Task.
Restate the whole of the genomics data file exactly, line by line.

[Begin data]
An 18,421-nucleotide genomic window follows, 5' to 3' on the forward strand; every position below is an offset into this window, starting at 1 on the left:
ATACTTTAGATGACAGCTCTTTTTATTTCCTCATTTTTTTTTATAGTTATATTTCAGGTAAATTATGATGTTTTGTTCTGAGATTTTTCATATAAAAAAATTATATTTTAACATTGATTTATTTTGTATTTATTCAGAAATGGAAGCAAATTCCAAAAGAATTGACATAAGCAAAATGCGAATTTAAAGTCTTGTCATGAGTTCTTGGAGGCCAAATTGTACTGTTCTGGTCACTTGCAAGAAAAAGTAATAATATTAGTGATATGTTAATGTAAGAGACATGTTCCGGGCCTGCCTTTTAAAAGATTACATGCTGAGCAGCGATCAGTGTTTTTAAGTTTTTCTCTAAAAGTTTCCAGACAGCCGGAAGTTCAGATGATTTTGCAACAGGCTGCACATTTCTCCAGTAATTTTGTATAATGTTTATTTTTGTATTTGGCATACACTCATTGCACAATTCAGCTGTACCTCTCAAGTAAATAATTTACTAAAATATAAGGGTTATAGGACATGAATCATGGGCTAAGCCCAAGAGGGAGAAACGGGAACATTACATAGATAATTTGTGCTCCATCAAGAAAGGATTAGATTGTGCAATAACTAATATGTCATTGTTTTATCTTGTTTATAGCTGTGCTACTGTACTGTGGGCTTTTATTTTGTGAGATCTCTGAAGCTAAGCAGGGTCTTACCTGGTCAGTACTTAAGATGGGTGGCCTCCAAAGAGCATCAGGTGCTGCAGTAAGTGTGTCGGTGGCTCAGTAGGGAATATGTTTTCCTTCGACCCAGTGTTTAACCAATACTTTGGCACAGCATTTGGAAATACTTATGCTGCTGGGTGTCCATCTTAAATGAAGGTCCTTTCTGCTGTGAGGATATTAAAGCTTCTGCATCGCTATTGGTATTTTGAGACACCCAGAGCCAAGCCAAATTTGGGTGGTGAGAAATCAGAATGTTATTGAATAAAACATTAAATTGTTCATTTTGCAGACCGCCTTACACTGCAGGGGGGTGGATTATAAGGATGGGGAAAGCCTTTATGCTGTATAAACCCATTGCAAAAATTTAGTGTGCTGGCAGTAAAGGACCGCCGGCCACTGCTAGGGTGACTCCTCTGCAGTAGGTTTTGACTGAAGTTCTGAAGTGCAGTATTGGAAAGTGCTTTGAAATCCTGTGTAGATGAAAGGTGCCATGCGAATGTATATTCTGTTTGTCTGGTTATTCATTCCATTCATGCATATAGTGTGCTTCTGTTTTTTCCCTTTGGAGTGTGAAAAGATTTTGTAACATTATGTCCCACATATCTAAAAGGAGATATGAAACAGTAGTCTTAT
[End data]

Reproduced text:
An 18,421-nucleotide genomic window follows, 5' to 3' on the forward strand; every position below is an offset into this window, starting at 1 on the left:
ATACTTTAGATGACAGCTCTTTTTATTTCCTCATTTTTTTTTATAGTTATATTTCAGGTAAATTATGATGTTTTGTTCTGAGATTTTTCATATAAAAAAATTATATTTTAACATTGATTTATTTTGTATTTATTCAGAAATGGAAGCAAATTCCAAAAGAATTGACATAAGCAAAATGCGAATTTAAAGTCTTGTCATGAGTTCTTGGAGGCCAAATTGTACTGTTCTGGTCACTTGCAAGAAAAAGTAATAATATTAGTGATATGTTAATGTAAGAGACATGTTCCGGGCCTGCCTTTTAAAAGATTACATGCTGAGCAGCGATCAGTGTTTTTAAGTTTTTCTCTAAAAGTTTCCAGACAGCCGGAAGTTCAGATGATTTTGCAACAGGCTGCACATTTCTCCAGTAATTTTGTATAATGTTTATTTTTGTATTTGGCATACACTCATTGCACAATTCAGCTGTACCTCTCAAGTAAATAATTTACTAAAATATAAGGGTTATAGGACATGAATCATGGGCTAAGCCCAAGAGGGAGAAACGGGAACATTACATAGATAATTTGTGCTCCATCAAGAAAGGATTAGATTGTGCAATAACTAATATGTCATTGTTTTATCTTGTTTATAGCTGTGCTACTGTACTGTGGGCTTTTATTTTGTGAGATCTCTGAAGCTAAGCAGGGTCTTACCTGGTCAGTACTTAAGATGGGTGGCCTCCAAAGAGCATCAGGTGCTGCAGTAAGTGTGTCGGTGGCTCAGTAGGGAATATGTTTTCCTTCGACCCAGTGTTTAACCAATACTTTGGCACAGCATTTGGAAATACTTATGCTGCTGGGTGTCCATCTTAAATGAAGGTCCTTTCTGCTGTGAGGATATTAAAGCTTCTGCATCGCTATTGGTATTTTGAGACACCCAGAGCCAAGCCAAATTTGGGTGGTGAGAAATCAGAATGTTATTGAATAAAACATTAAATTGTTCATTTTGCAGACCGCCTTACACTGCAGGGGGGTGGATTATAAGGATGGGGAAAGCCTTTATGCTGTATAAACCCATTGCAAAAATTTAGTGTGCTGGCAGTAAAGGACCGCCGGCCACTGCTAGGGTGACTCCTCTGCAGTAGGTTTTGACTGAAGTTCTGAAGTGCAGTATTGGAAAGTGCTTTGAAATCCTGTGTAGATGAAAGGTGCCATGCGAATGTATATTCTGTTTGTCTGGTTATTCATTCCATTCATGCATATAGTGTGCTTCTGTTTTTTCCCTTTGGAGTGTGAAAAGATTTTGTAACATTATGTCCCACATATCTAAAAGGAGATATGAAACAGTAGTCTTAT